Ohio's spring turkey season began Monday, April 22, and closes Sunday, May 19. The spring turkey season is open statewide except for Lake La Su An Wildlife Area in Williams County. Find more information in the 2012-2013 Ohio Hunting and Trapping Regulations, available where licenses are sold, and at www.wildohio.com.
The ODNR Division of Wildlife estimates that more than 70,000 people will hunt turkeys during the four-week season. Legal hunting hours are one-half hour before sunrise until noon from April 22 to May 5. Hunting hours May 6-19 will be one-half hour before sunrise to sunset. Ohio's wild turkey population was estimated at 180,000 prior to the start of the spring season.
by Larry S. Moore
I received my annual copy of the Fraternal Order of Police fund-raising letter asking for my support. I've been ignoring these letters for close to twenty years now. I was about to unceremoniously deposit this one into File 13 when I thought maybe I should read it this time. My wife shook her head, noting that my political blood pressure doesn't need any help from the FOP.
The FOP has fought all our legislation for the rights of gun owners, concealed carry and self-defense in Ohio. Some referenced articles from 2003 and 2008 are included below. The FOP is now suggesting that House Bill 8, a placeholder bill that will eventually contain language designed to improve school safety, should instead be used to strip local school boards of the ability to authorize school employees and citizens to carry firearms on school property. It's all about making our schools totally dependent on the FOP members who, far too often, only get to the crime scene after the shooting is over. For more information on this move, see "State FOP proposes stripping ability of boards of education to arm school employees."
So I read the FOP letter to see what else they are doing for "our safety." I didn't have to read very far. The first major bullet point states (in bold), "But police officers don't do their jobs to win accolades -- we do it because everyone is a potential victim." I certainly agree with both sides of this statement. Over many pieces of legislation, I've never heard the FOP submit testimony saying we should be allowed concealed carry to protect ourselves "because everyone is a potential victim." If the FOP really believes this statement, then the FOP should be supporting concealed carry, arming school personnel and promoting self-defense throughout Ohio. Sadly they do not.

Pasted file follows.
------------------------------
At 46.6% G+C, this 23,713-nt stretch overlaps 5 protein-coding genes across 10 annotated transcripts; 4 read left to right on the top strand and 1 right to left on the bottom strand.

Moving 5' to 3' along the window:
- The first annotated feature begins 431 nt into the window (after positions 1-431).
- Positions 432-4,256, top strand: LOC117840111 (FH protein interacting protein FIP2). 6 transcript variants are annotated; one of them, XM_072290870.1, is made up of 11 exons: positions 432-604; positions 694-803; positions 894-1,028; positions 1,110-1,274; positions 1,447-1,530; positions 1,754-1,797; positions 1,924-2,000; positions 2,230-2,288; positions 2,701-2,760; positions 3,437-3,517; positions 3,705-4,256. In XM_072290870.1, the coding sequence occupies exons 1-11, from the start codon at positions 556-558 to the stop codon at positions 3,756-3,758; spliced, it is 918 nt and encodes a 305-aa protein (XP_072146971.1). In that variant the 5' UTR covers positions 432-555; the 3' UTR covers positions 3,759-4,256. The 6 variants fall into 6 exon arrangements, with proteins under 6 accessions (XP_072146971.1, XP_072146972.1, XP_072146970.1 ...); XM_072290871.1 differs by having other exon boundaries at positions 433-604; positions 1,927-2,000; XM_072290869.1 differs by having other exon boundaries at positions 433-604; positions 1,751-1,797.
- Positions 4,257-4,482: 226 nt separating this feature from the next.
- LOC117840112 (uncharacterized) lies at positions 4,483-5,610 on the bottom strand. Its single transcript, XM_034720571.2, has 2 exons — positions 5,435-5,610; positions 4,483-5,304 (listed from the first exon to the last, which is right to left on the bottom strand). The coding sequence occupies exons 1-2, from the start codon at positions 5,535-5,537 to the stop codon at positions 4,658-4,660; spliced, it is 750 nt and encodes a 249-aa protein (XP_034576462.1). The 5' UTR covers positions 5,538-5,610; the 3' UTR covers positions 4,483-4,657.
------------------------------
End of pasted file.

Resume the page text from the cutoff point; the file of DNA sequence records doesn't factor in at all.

by Chris Cox
While both sides in the gun control debate regroup after our victory in the Senate earlier this week, I want to give credit where credit is due. The credit for [last] Wednesday's defeat of gun control goes to the countless gun owners and other Americans who drew a line in the sand—who sent emails and letters and made phone calls to their U.S. senators, urging them to protect private firearm transfers, semi-automatic firearms, and the magazines that millions of Americans own for self-defense.
There is no question that you shocked the enemies of liberty [last week]. Going into Wednesday's votes, they thought victory was within reach. Many in the media had pushed the idea that resistance to the gun control agenda was futile, and some of our more aggressive adversaries may have started to believe their own propaganda. I'm sure some had convinced themselves that the intensity of their anger toward gun owners was all that was necessary to assure victory.
But you and your fellow gun owners proved them wrong. As you know, the best Americans do what they have to do, not for personal praise, but because it's the right thing to do. They do what has to be done not only for themselves, but for their fellow Americans today and for generations of Americans to come. Nevertheless, on behalf of all of us at NRA headquarters, I want to thank you for answering the call.